A proportion of the increase in human babesiosis incidence during 1998–2004 may be the result of greater awareness of this disease, more correct diagnoses, and more case reporting. To some extent, incidence of babesiosis does seem to be increasing in relation to that of Lyme disease but does not appear to be, as has been suggested, approaching that of Lyme disease in areas of Rhode Island (8). Most cases in our sample were in elderly persons (≥60 years of age), in contrast with research by Krause et al., which found that age-to-incidence rate ratio was similar for younger persons (<60 years of age) (8). When incidence rates for babesiosis and Lyme disease among patients ≥60 years of age were directly compared, the proportions of patients with Lyme disease who also had babesiosis were 2.4% in 1998, 7.7% in 1999, 18.8% in 2000, 18.8% in 2001, 16.7% in 2002, 12.6% in 2003, and not calculated in 2004 because of different method of recording Lyme disease. This differential is most likely explained by the smaller geographic distribution of B. microti–infected ticks compared with B. burgdorferi–infected ticks; however, the lower rate of B. microti infection in ticks is probably a contributing factor. This lower rate means that more tick bites per person are needed to produce infection.

The years leading up to, and immediately following, the observed reported increase in human babesiosis incidence may have been a period of B. microti introduction and enzootic establishment requiring a higher tick risk threshold, which rapidly decreased after establishment. In the absence of statewide reduction of ticks, local expansions of infected rodent populations are likely to continue and further extend the babesiosis risk zone in Rhode Island.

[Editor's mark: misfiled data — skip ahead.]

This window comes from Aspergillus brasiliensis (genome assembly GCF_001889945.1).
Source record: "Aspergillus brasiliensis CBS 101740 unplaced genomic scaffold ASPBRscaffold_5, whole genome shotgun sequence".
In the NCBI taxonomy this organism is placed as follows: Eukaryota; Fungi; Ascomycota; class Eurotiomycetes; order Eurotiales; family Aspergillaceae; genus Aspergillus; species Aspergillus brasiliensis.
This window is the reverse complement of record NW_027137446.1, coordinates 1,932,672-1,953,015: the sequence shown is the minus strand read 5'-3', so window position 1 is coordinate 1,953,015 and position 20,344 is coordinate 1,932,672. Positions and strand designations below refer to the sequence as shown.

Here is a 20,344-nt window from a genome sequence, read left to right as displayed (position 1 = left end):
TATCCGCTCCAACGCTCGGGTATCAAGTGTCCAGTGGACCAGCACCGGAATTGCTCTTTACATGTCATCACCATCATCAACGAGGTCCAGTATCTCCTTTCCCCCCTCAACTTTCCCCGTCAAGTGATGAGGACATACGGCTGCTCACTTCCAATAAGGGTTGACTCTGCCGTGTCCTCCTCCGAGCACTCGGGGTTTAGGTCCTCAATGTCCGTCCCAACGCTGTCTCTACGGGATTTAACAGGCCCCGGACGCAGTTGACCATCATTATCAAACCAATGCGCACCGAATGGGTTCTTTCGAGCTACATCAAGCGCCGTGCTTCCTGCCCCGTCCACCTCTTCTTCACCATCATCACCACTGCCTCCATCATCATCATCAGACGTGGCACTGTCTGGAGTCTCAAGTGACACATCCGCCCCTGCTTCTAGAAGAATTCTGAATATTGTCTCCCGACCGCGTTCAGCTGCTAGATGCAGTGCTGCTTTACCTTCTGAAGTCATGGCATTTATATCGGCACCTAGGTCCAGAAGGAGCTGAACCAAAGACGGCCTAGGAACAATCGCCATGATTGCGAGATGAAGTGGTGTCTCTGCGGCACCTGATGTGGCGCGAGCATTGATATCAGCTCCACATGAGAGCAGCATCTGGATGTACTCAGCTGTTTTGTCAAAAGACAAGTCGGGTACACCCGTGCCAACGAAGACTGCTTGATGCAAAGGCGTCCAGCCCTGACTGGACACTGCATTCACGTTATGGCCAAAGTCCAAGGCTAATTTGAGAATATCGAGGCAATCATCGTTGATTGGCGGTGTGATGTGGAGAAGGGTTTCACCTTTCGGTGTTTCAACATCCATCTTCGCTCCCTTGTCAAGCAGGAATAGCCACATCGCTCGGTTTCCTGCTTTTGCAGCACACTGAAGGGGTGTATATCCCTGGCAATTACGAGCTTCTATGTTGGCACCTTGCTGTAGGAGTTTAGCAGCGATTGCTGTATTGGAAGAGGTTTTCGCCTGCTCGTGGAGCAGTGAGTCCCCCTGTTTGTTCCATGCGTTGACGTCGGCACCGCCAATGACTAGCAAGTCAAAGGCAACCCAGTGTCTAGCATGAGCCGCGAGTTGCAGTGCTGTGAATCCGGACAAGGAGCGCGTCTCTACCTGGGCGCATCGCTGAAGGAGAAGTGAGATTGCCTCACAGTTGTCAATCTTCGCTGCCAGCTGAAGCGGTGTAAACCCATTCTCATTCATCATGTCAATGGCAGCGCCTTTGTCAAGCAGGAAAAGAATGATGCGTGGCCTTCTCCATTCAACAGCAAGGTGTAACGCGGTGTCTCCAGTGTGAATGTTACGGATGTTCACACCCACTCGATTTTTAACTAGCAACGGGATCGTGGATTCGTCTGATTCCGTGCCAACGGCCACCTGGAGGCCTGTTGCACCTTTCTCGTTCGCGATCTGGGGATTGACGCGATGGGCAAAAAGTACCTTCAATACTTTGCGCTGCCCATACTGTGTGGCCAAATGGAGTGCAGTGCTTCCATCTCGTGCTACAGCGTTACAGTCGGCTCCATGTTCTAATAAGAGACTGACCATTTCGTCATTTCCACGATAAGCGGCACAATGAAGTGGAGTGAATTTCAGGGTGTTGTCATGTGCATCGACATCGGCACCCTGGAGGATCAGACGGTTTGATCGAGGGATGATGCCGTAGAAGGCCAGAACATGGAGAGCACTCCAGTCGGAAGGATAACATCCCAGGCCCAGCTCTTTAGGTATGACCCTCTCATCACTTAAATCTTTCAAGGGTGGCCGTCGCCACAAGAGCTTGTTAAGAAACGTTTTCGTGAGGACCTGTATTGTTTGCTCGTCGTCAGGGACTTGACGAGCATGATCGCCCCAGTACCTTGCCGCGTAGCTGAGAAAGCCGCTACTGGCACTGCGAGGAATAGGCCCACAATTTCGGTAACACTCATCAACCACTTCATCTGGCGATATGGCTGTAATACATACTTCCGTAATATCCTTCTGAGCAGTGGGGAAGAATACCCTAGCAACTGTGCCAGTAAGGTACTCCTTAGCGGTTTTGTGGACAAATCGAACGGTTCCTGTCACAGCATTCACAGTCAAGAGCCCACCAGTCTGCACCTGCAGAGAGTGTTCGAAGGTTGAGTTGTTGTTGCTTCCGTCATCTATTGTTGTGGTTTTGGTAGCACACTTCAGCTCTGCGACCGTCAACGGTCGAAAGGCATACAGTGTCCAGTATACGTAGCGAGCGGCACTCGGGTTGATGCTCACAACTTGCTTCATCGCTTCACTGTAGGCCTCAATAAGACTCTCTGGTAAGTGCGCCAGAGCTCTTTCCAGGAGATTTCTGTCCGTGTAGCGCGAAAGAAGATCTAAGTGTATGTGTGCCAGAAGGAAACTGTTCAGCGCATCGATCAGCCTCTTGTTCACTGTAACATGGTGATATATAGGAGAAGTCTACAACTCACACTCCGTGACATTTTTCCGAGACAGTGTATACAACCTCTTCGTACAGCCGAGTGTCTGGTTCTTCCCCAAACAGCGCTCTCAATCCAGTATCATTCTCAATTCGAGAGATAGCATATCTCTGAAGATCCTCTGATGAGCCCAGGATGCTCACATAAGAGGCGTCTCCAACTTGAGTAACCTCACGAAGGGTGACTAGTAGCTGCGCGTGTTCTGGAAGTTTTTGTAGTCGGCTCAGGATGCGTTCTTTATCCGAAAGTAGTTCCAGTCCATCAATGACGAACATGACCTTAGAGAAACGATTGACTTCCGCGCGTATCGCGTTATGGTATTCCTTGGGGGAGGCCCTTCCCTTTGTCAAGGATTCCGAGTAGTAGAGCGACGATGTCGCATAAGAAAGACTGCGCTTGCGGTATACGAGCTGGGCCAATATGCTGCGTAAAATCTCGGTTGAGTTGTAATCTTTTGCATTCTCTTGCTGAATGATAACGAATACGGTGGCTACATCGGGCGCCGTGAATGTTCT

Dr Rodgers is a lecturer in epidemiology at the School of Medicine, University of Wales Swansea, United Kingdom. Her research interests include analyzing spatial variation in disease, disease vectors, and environmental data.

Dr Mather is a medical entomologist and the director of the Center for Vector-Borne Disease at the University of Rhode Island. His research interests include tick-bite prevention methods and tickborne disease vaccine development.



We thank the Rhode Island Department of Health for providing data for human babesiosis cases and the many field technicians for helping with tick sampling and making this study possible.

This research was supported by a grant from the United States Department of Agriculture, special grant no. OJ 2005-06174, and a gift from the Island Fund of the New York Community Trusts. This report is contribution #5066 of the Rhode Island Agricultural Experiment Station.



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Cite This Article

DOI: 10.3201/eid1304.061035

1Current affiliation: Swansea University, Wales, United Kingdom

Table of Contents – Volume 13, Number 4—April 2007

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Thomas N. Mather, 231 Woodward Hall, Center for Vector-Borne Disease, University of Rhode Island, Kingston, RI 02881, USA;